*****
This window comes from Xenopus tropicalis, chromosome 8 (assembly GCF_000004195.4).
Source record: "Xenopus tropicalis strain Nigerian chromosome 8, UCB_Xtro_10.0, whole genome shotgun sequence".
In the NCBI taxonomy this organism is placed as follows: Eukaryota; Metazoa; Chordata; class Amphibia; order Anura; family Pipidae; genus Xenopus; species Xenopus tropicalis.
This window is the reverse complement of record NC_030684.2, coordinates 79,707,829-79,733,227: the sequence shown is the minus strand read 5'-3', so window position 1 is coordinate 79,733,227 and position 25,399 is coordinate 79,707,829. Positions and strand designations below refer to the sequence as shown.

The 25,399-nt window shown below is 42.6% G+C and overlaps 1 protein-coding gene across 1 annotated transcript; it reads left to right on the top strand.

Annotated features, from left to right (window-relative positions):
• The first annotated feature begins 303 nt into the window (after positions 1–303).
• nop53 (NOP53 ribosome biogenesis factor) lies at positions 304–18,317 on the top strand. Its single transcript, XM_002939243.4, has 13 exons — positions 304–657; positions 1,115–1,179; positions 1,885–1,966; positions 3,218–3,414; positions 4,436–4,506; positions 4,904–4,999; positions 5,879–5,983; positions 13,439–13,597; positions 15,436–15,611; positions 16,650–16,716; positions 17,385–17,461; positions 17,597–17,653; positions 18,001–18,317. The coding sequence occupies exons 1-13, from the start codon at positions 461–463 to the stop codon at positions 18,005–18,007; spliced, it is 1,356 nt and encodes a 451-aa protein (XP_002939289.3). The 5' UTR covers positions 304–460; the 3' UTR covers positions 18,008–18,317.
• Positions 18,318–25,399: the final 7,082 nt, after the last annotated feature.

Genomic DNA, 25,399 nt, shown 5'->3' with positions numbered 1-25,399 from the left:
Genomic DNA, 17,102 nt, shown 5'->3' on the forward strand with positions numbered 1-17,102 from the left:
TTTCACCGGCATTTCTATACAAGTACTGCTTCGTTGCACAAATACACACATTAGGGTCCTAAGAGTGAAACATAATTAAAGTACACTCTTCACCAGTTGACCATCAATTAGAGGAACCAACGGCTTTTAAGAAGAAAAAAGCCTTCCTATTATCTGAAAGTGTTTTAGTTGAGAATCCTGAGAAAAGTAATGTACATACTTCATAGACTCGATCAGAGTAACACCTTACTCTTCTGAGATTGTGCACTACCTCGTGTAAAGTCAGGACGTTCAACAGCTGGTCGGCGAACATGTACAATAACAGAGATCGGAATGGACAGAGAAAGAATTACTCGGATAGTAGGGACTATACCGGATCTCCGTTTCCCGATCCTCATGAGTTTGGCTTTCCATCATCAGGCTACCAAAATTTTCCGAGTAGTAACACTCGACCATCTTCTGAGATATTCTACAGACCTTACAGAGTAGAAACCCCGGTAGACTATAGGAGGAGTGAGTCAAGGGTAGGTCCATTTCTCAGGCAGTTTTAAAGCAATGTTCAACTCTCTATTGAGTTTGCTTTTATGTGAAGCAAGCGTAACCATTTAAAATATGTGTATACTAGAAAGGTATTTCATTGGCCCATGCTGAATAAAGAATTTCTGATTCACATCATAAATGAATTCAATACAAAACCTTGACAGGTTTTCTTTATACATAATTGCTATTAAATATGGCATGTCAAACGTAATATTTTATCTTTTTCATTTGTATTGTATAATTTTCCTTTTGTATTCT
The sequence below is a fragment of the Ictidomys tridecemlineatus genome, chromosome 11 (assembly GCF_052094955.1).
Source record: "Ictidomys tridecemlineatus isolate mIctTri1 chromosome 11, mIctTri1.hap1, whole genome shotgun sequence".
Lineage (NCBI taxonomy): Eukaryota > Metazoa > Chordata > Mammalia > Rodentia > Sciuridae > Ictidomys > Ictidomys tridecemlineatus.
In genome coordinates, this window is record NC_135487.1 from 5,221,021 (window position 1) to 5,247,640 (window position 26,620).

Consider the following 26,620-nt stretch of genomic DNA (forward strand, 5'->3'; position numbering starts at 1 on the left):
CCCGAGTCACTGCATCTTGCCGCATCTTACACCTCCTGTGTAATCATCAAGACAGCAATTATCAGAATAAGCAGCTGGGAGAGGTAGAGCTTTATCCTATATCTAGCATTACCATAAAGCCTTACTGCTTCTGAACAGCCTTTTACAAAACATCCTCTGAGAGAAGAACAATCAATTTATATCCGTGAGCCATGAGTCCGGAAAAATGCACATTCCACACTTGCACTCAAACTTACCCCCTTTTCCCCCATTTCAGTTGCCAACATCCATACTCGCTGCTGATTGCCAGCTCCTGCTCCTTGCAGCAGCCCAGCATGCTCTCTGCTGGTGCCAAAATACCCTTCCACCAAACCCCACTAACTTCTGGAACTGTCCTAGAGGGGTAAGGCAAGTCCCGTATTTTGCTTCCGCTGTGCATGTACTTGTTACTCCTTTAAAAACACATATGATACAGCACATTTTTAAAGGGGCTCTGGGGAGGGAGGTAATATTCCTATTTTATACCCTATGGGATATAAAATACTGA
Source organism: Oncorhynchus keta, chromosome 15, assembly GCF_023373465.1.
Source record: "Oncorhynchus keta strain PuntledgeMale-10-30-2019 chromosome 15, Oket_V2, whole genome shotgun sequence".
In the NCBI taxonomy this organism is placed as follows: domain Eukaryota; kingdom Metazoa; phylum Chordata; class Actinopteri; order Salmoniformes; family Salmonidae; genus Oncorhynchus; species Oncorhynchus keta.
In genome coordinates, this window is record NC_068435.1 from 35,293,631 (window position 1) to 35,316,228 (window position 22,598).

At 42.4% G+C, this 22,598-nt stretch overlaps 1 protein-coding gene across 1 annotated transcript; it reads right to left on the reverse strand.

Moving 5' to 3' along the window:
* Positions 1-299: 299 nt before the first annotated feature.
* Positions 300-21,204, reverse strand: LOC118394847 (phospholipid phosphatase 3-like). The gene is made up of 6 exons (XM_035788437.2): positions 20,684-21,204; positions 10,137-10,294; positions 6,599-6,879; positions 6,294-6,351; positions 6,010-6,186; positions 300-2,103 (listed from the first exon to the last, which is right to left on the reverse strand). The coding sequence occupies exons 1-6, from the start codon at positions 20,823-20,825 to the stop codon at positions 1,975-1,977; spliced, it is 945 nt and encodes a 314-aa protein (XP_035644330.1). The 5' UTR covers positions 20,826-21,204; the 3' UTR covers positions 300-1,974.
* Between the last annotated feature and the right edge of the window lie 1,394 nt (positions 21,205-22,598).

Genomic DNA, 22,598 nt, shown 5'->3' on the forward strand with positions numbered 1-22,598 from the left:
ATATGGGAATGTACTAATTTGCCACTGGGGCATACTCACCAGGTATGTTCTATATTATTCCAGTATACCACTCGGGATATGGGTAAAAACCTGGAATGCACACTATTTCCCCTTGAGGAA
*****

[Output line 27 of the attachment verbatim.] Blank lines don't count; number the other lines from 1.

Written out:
* Between the last annotated feature and the right edge of the window lie 1,394 nt (positions 21,205-22,598).